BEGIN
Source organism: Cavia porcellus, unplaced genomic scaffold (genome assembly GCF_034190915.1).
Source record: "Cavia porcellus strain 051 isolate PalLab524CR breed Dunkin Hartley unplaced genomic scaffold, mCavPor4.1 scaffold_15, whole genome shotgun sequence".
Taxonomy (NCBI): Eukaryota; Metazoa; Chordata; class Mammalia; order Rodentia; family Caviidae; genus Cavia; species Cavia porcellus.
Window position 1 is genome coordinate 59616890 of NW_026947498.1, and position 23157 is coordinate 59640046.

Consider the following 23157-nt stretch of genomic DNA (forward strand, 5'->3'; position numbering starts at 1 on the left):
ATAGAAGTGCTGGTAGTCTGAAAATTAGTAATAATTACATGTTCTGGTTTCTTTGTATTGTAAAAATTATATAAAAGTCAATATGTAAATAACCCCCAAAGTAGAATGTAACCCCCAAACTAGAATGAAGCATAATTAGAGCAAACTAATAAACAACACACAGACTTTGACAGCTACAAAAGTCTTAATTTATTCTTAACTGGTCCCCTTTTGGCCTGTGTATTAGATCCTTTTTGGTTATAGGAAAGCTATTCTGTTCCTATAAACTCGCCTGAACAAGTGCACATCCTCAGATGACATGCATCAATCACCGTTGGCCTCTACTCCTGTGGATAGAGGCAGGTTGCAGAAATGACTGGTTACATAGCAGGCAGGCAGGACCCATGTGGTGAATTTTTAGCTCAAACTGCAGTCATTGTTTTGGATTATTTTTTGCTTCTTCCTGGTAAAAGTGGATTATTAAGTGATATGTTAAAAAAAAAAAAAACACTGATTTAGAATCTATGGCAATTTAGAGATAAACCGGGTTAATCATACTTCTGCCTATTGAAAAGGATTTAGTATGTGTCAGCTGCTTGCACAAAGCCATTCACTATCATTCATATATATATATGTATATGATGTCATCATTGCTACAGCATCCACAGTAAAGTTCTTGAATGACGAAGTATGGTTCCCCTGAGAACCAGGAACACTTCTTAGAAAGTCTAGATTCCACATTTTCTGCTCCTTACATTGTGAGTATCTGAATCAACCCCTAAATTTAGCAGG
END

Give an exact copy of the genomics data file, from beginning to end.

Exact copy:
Source organism: Cavia porcellus, unplaced genomic scaffold (genome assembly GCF_034190915.1).
Source record: "Cavia porcellus strain 051 isolate PalLab524CR breed Dunkin Hartley unplaced genomic scaffold, mCavPor4.1 scaffold_15, whole genome shotgun sequence".
Taxonomy (NCBI): Eukaryota; Metazoa; Chordata; class Mammalia; order Rodentia; family Caviidae; genus Cavia; species Cavia porcellus.
Window position 1 is genome coordinate 59616890 of NW_026947498.1, and position 23157 is coordinate 59640046.

Consider the following 23157-nt stretch of genomic DNA (forward strand, 5'->3'; position numbering starts at 1 on the left):
ATAGAAGTGCTGGTAGTCTGAAAATTAGTAATAATTACATGTTCTGGTTTCTTTGTATTGTAAAAATTATATAAAAGTCAATATGTAAATAACCCCCAAAGTAGAATGTAACCCCCAAACTAGAATGAAGCATAATTAGAGCAAACTAATAAACAACACACAGACTTTGACAGCTACAAAAGTCTTAATTTATTCTTAACTGGTCCCCTTTTGGCCTGTGTATTAGATCCTTTTTGGTTATAGGAAAGCTATTCTGTTCCTATAAACTCGCCTGAACAAGTGCACATCCTCAGATGACATGCATCAATCACCGTTGGCCTCTACTCCTGTGGATAGAGGCAGGTTGCAGAAATGACTGGTTACATAGCAGGCAGGCAGGACCCATGTGGTGAATTTTTAGCTCAAACTGCAGTCATTGTTTTGGATTATTTTTTGCTTCTTCCTGGTAAAAGTGGATTATTAAGTGATATGTTAAAAAAAAAAAAAACACTGATTTAGAATCTATGGCAATTTAGAGATAAACCGGGTTAATCATACTTCTGCCTATTGAAAAGGATTTAGTATGTGTCAGCTGCTTGCACAAAGCCATTCACTATCATTCATATATATATATGTATATGATGTCATCATTGCTACAGCATCCACAGTAAAGTTCTTGAATGACGAAGTATGGTTCCCCTGAGAACCAGGAACACTTCTTAGAAAGTCTAGATTCCACATTTTCTGCTCCTTACATTGTGAGTATCTGAATCAACCCCTAAATTTAGCAGG